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Snow squalls tearing through the snow belt

Expected snowfall totals for Saturday.
Expected snowfall totals for Saturday.

Jill Colton, staff writer

November 27, 2010 — There's no doubt about it. Winter-like weather has arrived. Flurries and local snow squalls continue to blow through central and southern Ontario, making it the first substantial snowfall of the season for the area.

Rooftop snow in Barrie, Ont.
Rooftop snow in Barrie, Ont.

Talk about snow. People living in the snow belts woke up to a winter wonderland Saturday morning.

Lake-effect flurries and snow squalls have been hitting the region extensively since Friday, resulting in some serious accumulations. The weather station at Beatrice to the north of Bracebridge has reported almost 25 cm.

Watches and warnings have been in effect for several communities across southern Ontario including Barrie, Orillia, Midland and Goderich. According to Environment Canada, the squalls will continue to affect the snow belts as strong westerly winds propel cold arctic air across the warm waters of the Great Lakes.

Lake-effect snow expected
Lake-effect snow expected

With all the snow, it's a good idea to prepare for sudden whiteout conditions if you're on the road. Bursts of heavy snow and localized blowing snow could make driving hazardous. In fact, police have closed several roads in the Haliburton area because of dangerous road conditions.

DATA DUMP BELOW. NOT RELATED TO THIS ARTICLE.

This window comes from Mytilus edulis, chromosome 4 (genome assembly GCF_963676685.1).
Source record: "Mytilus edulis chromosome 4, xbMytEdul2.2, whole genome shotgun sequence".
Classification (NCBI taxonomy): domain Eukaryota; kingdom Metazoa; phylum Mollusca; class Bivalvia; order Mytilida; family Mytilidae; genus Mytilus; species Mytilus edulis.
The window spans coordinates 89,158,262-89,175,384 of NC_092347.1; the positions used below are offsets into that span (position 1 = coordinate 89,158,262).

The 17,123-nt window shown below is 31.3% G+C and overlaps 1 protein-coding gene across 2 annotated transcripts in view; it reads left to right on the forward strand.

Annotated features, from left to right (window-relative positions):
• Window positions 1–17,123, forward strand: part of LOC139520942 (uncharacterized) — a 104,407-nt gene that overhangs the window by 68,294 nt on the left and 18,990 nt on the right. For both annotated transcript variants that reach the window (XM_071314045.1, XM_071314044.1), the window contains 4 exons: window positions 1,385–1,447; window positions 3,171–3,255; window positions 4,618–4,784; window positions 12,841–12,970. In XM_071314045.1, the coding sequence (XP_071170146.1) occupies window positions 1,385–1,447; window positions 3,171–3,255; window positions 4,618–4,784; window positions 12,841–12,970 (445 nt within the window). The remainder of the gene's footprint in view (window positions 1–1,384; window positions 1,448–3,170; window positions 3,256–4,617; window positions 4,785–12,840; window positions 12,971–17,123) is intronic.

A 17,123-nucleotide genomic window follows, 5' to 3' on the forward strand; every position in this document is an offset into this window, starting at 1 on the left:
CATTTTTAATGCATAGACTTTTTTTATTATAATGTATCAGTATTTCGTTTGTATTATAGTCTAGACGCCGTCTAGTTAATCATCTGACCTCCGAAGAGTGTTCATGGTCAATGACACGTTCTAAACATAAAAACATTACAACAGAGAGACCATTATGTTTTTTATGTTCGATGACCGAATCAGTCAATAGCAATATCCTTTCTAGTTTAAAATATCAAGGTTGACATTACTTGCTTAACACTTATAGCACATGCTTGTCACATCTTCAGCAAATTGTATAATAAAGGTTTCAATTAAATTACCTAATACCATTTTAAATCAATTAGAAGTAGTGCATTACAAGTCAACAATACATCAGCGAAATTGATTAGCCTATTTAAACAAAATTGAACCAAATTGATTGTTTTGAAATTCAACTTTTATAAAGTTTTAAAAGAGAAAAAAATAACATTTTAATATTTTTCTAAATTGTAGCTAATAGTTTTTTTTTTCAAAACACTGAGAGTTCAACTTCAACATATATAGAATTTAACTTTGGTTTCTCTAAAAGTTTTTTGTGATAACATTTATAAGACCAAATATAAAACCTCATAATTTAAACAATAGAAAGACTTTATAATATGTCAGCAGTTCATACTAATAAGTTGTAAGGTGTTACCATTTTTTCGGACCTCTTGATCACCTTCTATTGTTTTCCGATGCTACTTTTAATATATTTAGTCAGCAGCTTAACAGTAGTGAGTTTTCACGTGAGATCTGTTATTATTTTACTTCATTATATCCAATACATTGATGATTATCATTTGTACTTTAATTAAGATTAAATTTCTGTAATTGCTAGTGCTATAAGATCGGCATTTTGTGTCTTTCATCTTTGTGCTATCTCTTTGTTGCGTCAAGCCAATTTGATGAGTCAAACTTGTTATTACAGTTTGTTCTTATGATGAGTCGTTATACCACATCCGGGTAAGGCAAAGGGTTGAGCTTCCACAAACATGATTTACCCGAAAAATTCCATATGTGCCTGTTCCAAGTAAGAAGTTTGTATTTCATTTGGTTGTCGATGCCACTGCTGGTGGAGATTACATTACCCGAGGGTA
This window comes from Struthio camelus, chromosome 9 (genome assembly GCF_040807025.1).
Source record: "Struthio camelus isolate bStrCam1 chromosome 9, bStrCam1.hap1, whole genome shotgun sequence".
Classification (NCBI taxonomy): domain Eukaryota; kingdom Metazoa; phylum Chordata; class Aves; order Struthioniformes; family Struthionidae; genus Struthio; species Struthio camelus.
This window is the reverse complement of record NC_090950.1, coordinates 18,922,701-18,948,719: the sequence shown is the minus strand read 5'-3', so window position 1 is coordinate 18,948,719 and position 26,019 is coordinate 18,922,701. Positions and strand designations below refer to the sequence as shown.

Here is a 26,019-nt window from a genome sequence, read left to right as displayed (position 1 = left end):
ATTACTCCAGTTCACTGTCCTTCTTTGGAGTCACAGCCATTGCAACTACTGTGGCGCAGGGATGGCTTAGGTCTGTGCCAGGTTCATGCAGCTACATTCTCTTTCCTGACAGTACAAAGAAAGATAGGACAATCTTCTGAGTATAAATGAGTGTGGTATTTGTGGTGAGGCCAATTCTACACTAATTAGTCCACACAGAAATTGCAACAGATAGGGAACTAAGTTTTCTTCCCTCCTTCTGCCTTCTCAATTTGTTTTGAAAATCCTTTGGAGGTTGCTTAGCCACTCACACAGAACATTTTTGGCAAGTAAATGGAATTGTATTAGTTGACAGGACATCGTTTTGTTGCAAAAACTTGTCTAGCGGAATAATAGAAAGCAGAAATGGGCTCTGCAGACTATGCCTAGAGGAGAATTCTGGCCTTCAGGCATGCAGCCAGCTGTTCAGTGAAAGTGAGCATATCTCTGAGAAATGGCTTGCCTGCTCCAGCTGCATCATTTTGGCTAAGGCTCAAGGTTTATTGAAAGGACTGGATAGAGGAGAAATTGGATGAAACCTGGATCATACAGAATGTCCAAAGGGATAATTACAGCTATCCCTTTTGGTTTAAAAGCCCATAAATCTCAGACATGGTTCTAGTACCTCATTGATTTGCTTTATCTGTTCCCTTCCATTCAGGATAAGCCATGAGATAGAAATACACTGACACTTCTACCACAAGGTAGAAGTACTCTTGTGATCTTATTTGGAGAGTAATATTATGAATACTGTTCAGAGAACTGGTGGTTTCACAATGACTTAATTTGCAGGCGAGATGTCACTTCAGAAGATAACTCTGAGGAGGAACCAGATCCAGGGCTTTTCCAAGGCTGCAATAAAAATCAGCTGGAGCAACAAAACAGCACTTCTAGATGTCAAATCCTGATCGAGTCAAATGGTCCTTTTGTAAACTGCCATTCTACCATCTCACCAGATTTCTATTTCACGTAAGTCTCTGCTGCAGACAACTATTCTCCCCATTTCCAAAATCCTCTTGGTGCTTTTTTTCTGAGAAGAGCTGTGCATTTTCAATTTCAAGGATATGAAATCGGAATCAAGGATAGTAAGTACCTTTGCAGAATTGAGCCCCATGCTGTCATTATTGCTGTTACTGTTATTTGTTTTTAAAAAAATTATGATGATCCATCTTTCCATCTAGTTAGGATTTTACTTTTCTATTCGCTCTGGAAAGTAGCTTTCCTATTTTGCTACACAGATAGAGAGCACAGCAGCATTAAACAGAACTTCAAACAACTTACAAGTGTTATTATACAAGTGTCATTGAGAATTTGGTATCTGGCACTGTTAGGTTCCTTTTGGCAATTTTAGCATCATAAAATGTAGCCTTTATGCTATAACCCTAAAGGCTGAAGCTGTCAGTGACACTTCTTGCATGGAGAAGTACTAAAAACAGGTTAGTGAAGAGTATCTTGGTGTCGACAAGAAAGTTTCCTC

On Saturday morning, an intense squall spanned from the Bruce Peninsula to Midland and Gravenhurst, extending east to near Pembroke.

The snow squall band then tracked south towards the Greater Toronto Area. “Although the city could see a few centimetres, it won't likely stay on the ground,” said Mark Robinson, a meteorologist at The Weather Network.

Snow isn't the only thing Ontario residents have had to contend with. An intense bout of freezing rain and flash freezing swept parts of the province Thursday evening and continued early Friday morning. The OPP say accidents were reported on Highways 11 and 104 during the overnight hours.

For more details on the storms in the Prairies, be sure you check your local forecast. You can also tune into The Weather Network on TV, where the National Forecast comes up at the top and bottom of every hour.

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